What's it like to be a teen in China?
For kids: Find out what life is like for middle-schooler Gao Yilan.
Donna Scaramastra Gorman
His alarm goes off at 6 a.m., and 13-year-old Gao Yilan hops out of bed for a quick breakfast of bread and milk.
Yilan is in eighth grade, and he has a long day filled with classes. He and his classmates study Chinese, English, math, physics, geography, biology, art, and music.
School starts at 7 a.m. and lasts until 5:15 p.m. every night of the week, although he does get to bike home for lunch with his grandmother in the middle of the day.
After lunch, he pedals back to school with his best friend, Jiao Jiu.
Yilan lives in an apartment with his mother, who is a language teacher; his father, a sales manager; his grandmother; and two small, yellow parrots. The whole family gathers together for dinner each night. Yilan's favorite meal is his mom's sweet-and-sour pork.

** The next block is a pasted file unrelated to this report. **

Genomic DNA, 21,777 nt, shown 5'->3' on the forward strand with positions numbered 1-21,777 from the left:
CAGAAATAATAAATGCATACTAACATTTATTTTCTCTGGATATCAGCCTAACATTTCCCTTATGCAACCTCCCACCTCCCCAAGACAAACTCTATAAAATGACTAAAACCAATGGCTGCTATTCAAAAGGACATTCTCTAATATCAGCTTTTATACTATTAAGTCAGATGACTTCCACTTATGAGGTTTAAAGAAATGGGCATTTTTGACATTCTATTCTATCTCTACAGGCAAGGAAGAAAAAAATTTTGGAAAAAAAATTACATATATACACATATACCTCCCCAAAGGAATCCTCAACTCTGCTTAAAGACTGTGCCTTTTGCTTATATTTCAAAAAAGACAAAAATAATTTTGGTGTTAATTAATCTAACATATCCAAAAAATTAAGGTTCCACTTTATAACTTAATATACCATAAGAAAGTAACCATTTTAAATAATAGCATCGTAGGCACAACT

Yilan loves to read. He has read lots of books you may be familiar with, including "The Adventures of Tom Sawyer," by Mark Twain, and Judy Blume's "Double Fudge." He also likes reading Chinese history books.
But he admits he doesn't have much time to read. He usually has at least an hour of homework every evening – and often more than that.
Most Chinese children also have an English name – such as "Henry" or "Jack" – that sounds close to their Chinese name. But Yilan's English name, which his parents chose, is "Seven Eleven" because "I was born on July 11 – 7/11," he explains.
He would like to live "in a quiet place, like Sanya," a beach town on Hainan Island, in southern China. His other grandmother, his mom's mom, lives on Hainan Island, and when he goes to visit her there, he likes to swim.
Yilan has big plans for his future. For now, though, he is enjoying being a kid: When he finishes his interview with me, he thanks me politely in English and returns his attention to a video game.